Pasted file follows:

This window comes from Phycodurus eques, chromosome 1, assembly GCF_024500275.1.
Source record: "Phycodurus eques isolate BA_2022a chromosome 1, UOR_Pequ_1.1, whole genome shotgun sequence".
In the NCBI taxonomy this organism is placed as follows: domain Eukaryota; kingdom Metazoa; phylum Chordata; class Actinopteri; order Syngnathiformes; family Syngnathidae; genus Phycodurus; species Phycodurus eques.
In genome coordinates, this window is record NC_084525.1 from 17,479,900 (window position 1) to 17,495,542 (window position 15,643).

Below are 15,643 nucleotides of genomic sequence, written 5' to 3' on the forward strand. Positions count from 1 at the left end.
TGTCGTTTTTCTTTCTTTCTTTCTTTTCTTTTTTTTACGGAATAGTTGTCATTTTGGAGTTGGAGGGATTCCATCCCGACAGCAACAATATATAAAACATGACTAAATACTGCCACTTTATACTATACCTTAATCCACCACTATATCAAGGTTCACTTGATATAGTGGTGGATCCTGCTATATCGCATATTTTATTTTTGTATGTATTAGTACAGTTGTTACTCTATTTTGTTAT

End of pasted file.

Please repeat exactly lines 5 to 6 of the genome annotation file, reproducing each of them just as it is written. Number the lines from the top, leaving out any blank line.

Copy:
Below are 15,643 nucleotides of genomic sequence, written 5' to 3' on the forward strand. Positions count from 1 at the left end.
TGTCGTTTTTCTTTCTTTCTTTCTTTTCTTTTTTTTACGGAATAGTTGTCATTTTGGAGTTGGAGGGATTCCATCCCGACAGCAACAATATATAAAACATGACTAAATACTGCCACTTTATACTATACCTTAATCCACCACTATATCAAGGTTCACTTGATATAGTGGTGGATCCTGCTATATCGCATATTTTATTTTTGTATGTATTAGTACAGTTGTTACTCTATTTTGTTAT